January 2019 CCL Omaha Chapter Monthly Meeting

Citizens’ Climate Lobby—Omaha Chapter

January Monthly Meeting, Tuesday, January 15, 2019, 7:00 p.m., Weitz CEC, room 128

Agenda

Introductions: Names (Bob)
Please sign in

Announcements

We’re forming a Communications Subcommittee that will focus on developing and executing a communications plan to support the chapter’s work. This will include work on social media, the chapter website, media relations with the local press, email communications and more. If you’re interested in volunteering for this subcommittee, please contact Tracy Stanko at tracystanko at gmail dot com.

Statewide CCL conference, one day, Saturday, March 30th, 2019, 9:30 a.m. More info to follow…

Carbon Fee and Dividend (Bob)
Carbon Fee ($15 per ton, $10 more each year),
Carbon Dividend (Money returned to all citizens),
Border Adjustment (to protect US manufacturers and jobs)
Effective, good for people, good for the economy, bipartisan, revenue neutral)

Short Video: Katherine Hayhoe (https://www.pbs.org/wnet/amanpour-and-company/video/katharine-hayhoe-on-assessing-climate-change-factually/ )
(More videos by Katherine: http://katharinehayhoe.com/wp2016/ )

Energy Innovation and Carbon Dividend Act https://citizensclimatelobby.org/energy-innovation-and-carbon-dividend-act/

Getting Grass Tops Endorsements (Mark)

Letters to the editor (LTEs)   
Example: https://www.omaha.com/eedition/sunrise/midlands/page-b/page_4d5266ca-a3f1-56c4-bac7-6da412510091.html

Movie of the Month: Before the Flood
(https://www.youtube.com/watch?v=6UGsRcxaSAI)

Legislative Contacts

Recording What We Do (Field Reports) 

Other Ways to Get Involved: Write/Call to Congress,
CCL Subcommittee,
Call your representatives:  (http://CCLUSA.org/call)

Dealing With Others About Climate Change

Monthly Video: Amanda Ripley
(https://www.youtube.com/watch?v=OKJzd0k1cTQ&feature=youtu.be)

NEXT MEETING
February Monthly Meeting, Tuesday, February 12, 2019, 7:00 p.m., Weitz CEC, room 128

Mr. Rogers January 2 LTE
One: We don’t know what happened before we recorded temperatures
Two: the 1930s being the warmest temperatures in several hundred years
Three: he seems to be saying you can’t use science to prove or disprove climate change
Four: there has been severe weather in the past
Five: volcanoes put out large amounts of carbon
Six: we shouldn’t do anything because other large countries are putting out vast amounts of carbon
Seven: every climate model predicting catastrophes has proven false so far
Another: implies the earth will survive increased carbon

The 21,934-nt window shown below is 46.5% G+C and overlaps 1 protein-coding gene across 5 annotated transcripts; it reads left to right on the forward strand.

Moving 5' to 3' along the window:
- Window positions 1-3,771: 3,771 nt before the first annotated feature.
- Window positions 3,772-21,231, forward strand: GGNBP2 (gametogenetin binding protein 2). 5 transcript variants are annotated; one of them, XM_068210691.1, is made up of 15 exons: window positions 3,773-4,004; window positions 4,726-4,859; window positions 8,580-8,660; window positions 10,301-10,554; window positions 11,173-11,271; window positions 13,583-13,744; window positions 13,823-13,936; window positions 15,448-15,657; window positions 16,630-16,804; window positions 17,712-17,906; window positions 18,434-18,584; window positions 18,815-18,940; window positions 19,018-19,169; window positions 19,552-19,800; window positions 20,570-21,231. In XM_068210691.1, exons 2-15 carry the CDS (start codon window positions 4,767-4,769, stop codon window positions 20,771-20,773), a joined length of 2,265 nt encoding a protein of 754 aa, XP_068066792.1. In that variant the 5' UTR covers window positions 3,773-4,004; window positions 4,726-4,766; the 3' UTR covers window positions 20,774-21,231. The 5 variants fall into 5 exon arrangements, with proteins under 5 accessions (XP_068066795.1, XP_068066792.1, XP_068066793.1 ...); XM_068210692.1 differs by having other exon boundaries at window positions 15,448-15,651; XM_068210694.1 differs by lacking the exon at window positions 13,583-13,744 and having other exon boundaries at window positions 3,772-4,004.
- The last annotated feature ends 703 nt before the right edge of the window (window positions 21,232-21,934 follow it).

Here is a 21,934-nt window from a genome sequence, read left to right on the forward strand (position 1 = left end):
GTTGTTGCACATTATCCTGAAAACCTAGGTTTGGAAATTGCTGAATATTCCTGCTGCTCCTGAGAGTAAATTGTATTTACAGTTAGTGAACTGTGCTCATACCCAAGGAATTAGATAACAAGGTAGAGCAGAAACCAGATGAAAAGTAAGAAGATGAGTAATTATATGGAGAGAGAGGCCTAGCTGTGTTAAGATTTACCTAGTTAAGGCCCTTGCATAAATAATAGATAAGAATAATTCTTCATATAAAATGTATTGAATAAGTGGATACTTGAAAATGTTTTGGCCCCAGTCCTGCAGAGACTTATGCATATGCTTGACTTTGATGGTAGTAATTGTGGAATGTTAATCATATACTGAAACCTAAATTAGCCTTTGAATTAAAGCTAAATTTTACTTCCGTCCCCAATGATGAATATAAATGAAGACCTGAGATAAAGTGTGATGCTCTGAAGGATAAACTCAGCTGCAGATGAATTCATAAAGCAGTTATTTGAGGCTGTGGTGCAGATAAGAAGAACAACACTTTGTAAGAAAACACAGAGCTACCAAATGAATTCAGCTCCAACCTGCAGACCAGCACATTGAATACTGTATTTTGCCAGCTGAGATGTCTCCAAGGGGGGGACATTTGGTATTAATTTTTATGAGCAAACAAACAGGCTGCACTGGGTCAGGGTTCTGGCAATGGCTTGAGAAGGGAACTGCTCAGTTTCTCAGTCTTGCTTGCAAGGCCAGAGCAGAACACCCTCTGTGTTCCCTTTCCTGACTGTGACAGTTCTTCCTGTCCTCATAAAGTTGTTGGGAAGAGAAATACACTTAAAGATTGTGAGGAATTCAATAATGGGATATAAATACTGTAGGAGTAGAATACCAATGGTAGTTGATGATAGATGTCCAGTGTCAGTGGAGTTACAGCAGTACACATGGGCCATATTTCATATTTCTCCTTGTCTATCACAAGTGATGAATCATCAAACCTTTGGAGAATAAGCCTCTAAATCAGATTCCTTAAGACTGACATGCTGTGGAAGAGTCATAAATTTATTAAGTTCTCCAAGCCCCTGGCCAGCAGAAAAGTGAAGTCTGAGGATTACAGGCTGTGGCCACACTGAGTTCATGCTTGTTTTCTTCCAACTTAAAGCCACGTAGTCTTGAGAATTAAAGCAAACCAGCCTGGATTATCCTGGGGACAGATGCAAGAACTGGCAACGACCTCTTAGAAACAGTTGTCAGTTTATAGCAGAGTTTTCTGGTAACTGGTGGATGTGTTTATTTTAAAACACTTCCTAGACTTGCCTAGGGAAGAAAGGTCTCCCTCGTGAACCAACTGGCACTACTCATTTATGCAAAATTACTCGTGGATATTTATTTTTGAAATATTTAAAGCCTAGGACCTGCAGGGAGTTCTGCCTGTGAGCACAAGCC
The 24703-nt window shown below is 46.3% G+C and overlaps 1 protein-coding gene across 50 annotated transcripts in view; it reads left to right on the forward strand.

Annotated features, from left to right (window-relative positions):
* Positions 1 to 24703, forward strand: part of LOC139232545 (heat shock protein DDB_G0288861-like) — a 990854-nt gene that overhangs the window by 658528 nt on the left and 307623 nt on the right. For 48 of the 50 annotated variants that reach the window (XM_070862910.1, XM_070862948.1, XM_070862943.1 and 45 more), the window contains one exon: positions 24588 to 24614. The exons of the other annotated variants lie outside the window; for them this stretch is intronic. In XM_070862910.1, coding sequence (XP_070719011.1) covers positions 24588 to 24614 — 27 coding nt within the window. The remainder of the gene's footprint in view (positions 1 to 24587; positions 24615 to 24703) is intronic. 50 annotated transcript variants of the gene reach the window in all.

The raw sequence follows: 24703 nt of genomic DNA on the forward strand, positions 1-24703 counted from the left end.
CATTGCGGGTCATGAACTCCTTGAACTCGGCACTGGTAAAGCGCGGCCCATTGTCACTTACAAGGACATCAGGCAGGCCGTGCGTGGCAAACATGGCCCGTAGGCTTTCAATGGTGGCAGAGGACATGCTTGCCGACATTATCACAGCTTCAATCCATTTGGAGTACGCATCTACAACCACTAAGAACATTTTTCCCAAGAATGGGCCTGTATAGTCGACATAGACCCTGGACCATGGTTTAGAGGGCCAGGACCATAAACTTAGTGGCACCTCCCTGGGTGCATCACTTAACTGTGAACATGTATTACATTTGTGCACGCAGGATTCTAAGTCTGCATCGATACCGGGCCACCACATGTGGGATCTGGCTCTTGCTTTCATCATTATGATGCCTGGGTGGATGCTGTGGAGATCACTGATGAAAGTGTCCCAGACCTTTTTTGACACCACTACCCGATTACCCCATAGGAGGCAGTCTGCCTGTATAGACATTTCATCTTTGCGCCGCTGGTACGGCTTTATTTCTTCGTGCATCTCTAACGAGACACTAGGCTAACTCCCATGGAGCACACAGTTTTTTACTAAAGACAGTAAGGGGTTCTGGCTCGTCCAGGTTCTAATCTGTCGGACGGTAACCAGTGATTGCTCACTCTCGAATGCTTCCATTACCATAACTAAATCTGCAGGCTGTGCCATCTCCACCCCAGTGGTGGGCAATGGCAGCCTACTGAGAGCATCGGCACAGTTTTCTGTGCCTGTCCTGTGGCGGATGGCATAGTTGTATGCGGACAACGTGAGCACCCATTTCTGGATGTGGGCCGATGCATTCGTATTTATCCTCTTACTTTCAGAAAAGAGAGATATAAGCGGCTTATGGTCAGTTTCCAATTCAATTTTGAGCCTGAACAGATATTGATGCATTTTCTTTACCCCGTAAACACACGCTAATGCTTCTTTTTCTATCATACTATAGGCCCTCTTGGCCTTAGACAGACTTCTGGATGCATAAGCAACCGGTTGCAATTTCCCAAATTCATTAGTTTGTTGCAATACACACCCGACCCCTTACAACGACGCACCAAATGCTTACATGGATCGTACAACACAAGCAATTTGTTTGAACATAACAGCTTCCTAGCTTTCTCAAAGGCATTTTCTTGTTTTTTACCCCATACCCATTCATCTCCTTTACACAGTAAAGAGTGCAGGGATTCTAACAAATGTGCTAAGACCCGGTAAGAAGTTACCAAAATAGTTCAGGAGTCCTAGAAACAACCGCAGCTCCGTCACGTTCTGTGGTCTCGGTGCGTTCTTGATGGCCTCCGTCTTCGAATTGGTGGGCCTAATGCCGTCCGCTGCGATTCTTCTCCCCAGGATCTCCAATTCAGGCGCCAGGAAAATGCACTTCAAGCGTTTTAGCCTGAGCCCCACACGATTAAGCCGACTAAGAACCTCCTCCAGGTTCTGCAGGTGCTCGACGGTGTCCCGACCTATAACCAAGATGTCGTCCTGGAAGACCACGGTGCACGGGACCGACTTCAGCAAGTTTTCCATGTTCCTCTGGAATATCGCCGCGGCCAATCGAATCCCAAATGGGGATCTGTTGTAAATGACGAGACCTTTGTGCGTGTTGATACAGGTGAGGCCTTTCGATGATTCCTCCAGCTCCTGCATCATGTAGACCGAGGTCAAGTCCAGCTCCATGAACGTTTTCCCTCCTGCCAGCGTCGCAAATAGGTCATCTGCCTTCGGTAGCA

Mr. Rogers January 2 letter to the editor, contrary to his claims, is filled with errors and “facts” that are problematic. His first point argues both ways it seems, that we don’t know what happened over 125 years ago, our period of modern recorded climate. But then he goes on to use tree ring data to talk about a long drought in the 11th or 12th century. Which is it? We can use science or we can’t? His second point centers around the 1930s being the warmest temperatures in several hundred years (again trying to using science to prove his point) but where does his data about the 1930s come from? A quick search of the internet shows the warmest four years to be 2014 through 2017. I believe Mr. Rogers got his data somewhere, but it is not verifiable. Point three is about the scientific method, and he seems to be saying you can’t use science to prove or disprove climate change. Alas, we cannot use science to prove anything. But we do use a preponderance of the evidence to make decisions. Point four indicates that there has been severe weather in the past, something no climate scientist denies. Mr. Rogers seems to be implying (while again using science about the past) that it is not a problem that we are moving towards severe weather. This brings up many questions, but here is only one: Were humans alive and how did the severe weather effect them? Point five is about volcanoes putting out large amounts of carbon, which is true. But where does he get his information about industrial output vs volcanic output? (It would be nice to know specifically, but part of the answer is from scientists.) Point six seems to imply we shouldn’t do anything because other large countries are putting out vast amounts of carbon. I, for one, am not going to change what is good and right because someone tells me my neighbor isn’t doing it right or well. Point seven is “Every climate model predicting catastrophes has proven false so far” and I imagine Mr. Rogers has been told that, but, unfortunately, it is “100%” not true. Some models, I would guess, given the nature of science, have not come true. It is true that the scientific methods used in climate predictions have gotten more and more accurate. And many have come true. Where does he get his “100 percent true” facts? I agree that the earth, without a doubt, will survive increased carbon in the atmosphere, and it has when there have been high amounts in the past. The damage it will cause to humans, however, is a bigger problem every day we don’t do something about it. The will abide, but how well will we do?